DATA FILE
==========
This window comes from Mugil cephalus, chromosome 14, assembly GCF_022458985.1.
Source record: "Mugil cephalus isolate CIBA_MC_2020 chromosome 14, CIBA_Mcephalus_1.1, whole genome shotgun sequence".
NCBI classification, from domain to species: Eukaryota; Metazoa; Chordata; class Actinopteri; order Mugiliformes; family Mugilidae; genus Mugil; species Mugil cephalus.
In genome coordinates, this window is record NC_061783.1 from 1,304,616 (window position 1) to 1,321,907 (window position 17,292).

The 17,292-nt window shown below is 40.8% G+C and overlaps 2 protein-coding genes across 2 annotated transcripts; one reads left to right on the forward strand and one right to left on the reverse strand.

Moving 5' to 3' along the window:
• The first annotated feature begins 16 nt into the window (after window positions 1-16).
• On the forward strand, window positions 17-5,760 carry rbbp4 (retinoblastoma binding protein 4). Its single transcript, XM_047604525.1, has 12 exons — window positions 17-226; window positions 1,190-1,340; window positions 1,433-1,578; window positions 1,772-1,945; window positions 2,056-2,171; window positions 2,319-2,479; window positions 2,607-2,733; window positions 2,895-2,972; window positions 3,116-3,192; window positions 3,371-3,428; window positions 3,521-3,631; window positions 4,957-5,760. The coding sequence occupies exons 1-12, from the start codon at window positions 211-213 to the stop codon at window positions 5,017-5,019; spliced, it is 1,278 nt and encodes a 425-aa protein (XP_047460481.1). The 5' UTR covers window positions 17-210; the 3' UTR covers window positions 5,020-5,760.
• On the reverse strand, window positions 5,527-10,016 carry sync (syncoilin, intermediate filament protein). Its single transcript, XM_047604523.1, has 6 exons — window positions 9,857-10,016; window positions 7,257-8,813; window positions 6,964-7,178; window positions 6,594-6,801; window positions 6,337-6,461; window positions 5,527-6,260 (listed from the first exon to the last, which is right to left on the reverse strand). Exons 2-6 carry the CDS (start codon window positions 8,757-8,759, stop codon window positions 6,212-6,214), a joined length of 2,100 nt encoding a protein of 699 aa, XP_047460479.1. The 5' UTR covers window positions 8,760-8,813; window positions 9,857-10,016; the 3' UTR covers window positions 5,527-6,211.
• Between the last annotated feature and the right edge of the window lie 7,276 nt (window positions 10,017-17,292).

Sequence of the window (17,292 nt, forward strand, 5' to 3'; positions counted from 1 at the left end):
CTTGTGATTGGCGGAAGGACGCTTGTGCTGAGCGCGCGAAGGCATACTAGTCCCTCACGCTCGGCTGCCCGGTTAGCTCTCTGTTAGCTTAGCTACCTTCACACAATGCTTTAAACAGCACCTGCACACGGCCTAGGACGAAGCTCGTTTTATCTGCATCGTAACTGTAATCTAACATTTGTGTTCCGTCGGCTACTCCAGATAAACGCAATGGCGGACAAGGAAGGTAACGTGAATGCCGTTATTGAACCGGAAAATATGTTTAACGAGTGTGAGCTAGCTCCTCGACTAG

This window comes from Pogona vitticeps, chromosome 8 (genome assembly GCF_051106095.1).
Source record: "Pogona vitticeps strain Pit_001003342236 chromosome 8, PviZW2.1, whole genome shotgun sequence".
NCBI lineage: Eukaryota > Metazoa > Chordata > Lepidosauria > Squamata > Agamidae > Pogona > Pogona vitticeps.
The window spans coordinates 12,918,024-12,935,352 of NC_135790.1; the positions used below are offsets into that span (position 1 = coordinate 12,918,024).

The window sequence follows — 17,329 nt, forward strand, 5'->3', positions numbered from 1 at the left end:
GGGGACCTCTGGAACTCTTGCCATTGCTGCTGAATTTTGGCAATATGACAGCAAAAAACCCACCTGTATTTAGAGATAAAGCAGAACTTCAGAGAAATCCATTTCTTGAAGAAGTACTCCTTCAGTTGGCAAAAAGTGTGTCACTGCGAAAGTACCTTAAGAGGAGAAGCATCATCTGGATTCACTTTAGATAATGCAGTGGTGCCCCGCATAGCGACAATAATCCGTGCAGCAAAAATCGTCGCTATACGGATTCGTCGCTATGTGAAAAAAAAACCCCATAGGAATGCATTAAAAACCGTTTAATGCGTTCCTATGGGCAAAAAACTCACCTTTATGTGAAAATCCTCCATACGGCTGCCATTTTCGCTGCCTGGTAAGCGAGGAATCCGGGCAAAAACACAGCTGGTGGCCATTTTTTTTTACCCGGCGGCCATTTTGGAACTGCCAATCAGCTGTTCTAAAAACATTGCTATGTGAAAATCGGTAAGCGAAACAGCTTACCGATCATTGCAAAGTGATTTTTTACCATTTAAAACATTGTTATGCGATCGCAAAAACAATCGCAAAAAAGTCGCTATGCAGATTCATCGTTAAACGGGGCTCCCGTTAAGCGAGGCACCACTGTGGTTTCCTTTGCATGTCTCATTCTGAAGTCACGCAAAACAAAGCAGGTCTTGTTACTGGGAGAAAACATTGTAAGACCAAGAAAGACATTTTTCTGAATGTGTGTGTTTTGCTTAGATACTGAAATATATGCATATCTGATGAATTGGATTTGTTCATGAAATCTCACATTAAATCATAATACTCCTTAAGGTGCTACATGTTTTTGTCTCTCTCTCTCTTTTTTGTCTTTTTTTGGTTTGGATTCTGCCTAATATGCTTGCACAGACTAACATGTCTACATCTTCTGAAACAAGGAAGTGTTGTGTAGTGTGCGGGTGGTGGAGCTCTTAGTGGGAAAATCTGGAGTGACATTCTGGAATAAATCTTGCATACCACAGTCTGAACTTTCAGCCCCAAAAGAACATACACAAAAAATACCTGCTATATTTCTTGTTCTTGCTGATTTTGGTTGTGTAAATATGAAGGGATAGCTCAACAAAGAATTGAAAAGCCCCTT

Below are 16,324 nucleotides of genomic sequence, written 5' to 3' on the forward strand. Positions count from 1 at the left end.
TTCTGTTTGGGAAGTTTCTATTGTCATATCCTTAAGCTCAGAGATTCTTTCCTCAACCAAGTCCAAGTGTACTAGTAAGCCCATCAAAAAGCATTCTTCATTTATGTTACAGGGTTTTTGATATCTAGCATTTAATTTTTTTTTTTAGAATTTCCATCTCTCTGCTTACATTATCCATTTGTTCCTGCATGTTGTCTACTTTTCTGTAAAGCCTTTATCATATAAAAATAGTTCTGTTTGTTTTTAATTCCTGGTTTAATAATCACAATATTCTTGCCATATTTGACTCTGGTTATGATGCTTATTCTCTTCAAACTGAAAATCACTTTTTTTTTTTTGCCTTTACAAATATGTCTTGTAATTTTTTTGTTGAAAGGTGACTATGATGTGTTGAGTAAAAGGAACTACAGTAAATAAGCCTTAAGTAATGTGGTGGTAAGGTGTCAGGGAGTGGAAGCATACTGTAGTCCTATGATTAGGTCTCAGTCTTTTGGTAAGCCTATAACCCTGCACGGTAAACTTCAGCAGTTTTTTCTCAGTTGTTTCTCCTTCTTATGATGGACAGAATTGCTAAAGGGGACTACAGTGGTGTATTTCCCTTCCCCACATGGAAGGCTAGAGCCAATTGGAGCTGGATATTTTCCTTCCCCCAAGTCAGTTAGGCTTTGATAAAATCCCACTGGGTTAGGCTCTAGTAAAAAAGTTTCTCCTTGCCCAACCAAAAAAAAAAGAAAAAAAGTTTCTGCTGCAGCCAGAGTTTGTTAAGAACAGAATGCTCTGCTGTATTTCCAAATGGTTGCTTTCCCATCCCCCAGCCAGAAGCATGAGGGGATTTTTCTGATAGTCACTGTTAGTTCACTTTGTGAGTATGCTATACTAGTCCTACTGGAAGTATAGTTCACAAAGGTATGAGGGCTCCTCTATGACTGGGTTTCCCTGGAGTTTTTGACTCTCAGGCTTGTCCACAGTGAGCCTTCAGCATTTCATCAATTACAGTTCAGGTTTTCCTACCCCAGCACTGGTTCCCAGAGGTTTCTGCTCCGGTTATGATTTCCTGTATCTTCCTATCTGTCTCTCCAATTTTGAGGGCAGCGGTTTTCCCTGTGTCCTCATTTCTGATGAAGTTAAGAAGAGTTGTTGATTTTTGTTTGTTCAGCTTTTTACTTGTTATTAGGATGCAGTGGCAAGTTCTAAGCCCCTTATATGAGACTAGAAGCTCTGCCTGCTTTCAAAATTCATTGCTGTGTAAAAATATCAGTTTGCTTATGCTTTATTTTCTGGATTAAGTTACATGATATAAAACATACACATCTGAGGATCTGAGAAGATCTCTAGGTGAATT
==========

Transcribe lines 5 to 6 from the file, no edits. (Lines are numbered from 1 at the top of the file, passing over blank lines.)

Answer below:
The 17,292-nt window shown below is 40.8% G+C and overlaps 2 protein-coding genes across 2 annotated transcripts; one reads left to right on the forward strand and one right to left on the reverse strand.

Moving 5' to 3' along the window: